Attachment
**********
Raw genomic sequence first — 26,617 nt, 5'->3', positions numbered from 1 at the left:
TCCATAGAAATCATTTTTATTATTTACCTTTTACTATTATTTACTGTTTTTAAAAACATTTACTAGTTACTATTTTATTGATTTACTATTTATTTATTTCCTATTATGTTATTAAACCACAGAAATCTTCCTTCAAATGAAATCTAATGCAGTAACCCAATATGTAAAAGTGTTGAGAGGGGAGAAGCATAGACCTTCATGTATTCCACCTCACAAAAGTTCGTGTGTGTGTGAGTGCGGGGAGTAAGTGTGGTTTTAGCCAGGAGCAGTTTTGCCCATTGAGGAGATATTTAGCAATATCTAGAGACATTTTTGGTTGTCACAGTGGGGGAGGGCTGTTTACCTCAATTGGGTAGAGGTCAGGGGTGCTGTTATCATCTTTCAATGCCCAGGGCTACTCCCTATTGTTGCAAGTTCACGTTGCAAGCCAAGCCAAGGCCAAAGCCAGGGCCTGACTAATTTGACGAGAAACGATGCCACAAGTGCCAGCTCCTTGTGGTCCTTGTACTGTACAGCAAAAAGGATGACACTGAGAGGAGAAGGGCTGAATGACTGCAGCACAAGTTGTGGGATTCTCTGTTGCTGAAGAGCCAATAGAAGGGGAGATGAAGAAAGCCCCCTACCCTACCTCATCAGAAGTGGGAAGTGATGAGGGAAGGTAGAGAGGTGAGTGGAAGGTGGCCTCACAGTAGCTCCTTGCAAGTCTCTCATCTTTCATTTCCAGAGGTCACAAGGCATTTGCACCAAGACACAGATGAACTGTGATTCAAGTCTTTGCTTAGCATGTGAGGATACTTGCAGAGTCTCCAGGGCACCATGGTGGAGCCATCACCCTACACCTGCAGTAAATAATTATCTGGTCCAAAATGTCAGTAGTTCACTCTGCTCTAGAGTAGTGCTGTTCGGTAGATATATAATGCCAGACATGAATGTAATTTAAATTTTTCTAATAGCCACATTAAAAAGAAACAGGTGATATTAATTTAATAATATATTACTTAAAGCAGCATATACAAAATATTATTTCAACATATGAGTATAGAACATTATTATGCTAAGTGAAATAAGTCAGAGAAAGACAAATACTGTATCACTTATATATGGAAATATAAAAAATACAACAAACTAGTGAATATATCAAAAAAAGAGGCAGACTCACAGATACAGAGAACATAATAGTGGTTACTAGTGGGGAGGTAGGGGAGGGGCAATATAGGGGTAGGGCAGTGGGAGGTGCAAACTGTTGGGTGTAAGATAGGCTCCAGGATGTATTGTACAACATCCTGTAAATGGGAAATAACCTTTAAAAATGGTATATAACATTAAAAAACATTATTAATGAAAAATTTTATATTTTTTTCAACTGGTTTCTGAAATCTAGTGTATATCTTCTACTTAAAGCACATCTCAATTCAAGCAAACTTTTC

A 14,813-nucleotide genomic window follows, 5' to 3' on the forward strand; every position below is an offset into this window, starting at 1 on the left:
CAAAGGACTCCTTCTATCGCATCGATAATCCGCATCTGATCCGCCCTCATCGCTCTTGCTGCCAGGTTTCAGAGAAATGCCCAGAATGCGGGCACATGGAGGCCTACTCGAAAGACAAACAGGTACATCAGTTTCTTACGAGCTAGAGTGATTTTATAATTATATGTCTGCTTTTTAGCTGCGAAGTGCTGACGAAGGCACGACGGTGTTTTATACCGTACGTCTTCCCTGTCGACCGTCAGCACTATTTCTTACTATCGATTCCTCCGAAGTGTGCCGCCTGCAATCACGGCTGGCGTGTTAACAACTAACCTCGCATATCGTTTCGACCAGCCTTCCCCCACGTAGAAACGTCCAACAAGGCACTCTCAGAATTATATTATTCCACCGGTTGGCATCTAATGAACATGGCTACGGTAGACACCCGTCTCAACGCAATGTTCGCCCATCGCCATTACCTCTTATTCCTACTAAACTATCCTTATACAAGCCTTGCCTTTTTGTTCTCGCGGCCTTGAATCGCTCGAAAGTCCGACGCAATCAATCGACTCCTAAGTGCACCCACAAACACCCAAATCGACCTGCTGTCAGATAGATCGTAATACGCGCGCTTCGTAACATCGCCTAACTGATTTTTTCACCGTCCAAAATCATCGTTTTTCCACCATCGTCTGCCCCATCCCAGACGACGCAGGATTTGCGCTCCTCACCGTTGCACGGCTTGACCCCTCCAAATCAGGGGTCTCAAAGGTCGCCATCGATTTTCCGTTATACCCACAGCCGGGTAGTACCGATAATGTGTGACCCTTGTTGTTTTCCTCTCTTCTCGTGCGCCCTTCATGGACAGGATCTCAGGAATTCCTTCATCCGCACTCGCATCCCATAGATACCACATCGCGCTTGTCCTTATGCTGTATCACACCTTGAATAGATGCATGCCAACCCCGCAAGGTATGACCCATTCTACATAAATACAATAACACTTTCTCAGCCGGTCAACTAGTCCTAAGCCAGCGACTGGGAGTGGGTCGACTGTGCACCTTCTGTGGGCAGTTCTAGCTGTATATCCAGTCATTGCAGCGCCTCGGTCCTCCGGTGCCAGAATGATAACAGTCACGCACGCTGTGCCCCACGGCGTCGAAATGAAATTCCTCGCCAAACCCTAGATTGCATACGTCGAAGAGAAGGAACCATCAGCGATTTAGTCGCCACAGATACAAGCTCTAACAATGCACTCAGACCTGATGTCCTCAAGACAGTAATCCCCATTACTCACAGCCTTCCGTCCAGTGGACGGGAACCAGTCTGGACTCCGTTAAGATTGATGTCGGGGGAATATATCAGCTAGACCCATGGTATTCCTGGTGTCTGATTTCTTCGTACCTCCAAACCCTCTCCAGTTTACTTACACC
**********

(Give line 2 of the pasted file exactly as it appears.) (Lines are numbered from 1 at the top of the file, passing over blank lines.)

TCCATAGAAATCATTTTTATTATTTACCTTTTACTATTATTTACTGTTTTTAAAAACATTTACTAGTTACTATTTTATTGATTTACTATTTATTTATTTCCTATTATGTTATTAAACCACAGAAATCTTCCTTCAAATGAAATCTAATGCAGTAACCCAATATGTAAAAGTGTTGAGAGGGGAGAAGCATAGACCTTCATGTATTCCACCTCACAAAAGTTCGTGTGTGTGTGAGTGCGGGGAGTAAGTGTGGTTTTAGCCAGGAGCAGTTTTGCCCATTGAGGAGATATTTAGCAATATCTAGAGACATTTTTGGTTGTCACAGTGGGGGAGGGCTGTTTACCTCAATTGGGTAGAGGTCAGGGGTGCTGTTATCATCTTTCAATGCCCAGGGCTACTCCCTATTGTTGCAAGTTCACGTTGCAAGCCAAGCCAAGGCCAAAGCCAGGGCCTGACTAATTTGACGAGAAACGATGCCACAAGTGCCAGCTCCTTGTGGTCCTTGTACTGTACAGCAAAAAGGATGACACTGAGAGGAGAAGGGCTGAATGACTGCAGCACAAGTTGTGGGATTCTCTGTTGCTGAAGAGCCAATAGAAGGGGAGATGAAGAAAGCCCCCTACCCTACCTCATCAGAAGTGGGAAGTGATGAGGGAAGGTAGAGAGGTGAGTGGAAGGTGGCCTCACAGTAGCTCCTTGCAAGTCTCTCATCTTTCATTTCCAGAGGTCACAAGGCATTTGCACCAAGACACAGATGAACTGTGATTCAAGTCTTTGCTTAGCATGTGAGGATACTTGCAGAGTCTCCAGGGCACCATGGTGGAGCCATCACCCTACACCTGCAGTAAATAATTATCTGGTCCAAAATGTCAGTAGTTCACTCTGCTCTAGAGTAGTGCTGTTCGGTAGATATATAATGCCAGACATGAATGTAATTTAAATTTTTCTAATAGCCACATTAAAAAGAAACAGGTGATATTAATTTAATAATATATTACTTAAAGCAGCATATACAAAATATTATTTCAACATATGAGTATAGAACATTATTATGCTAAGTGAAATAAGTCAGAGAAAGACAAATACTGTATCACTTATATATGGAAATATAAAAAATACAACAAACTAGTGAATATATCAAAAAAAGAGGCAGACTCACAGATACAGAGAACATAATAGTGGTTACTAGTGGGGAGGTAGGGGAGGGGCAATATAGGGGTAGGGCAGTGGGAGGTGCAAACTGTTGGGTGTAAGATAGGCTCCAGGATGTATTGTACAACATCCTGTAAATGGGAAATAACCTTTAAAAATGGTATATAACATTAAAAAACATTATTAATGAAAAATTTTATATTTTTTTCAACTGGTTTCTGAAATCTAGTGTATATCTTCTACTTAAAGCACATCTCAATTCAAGCAAACTTTTC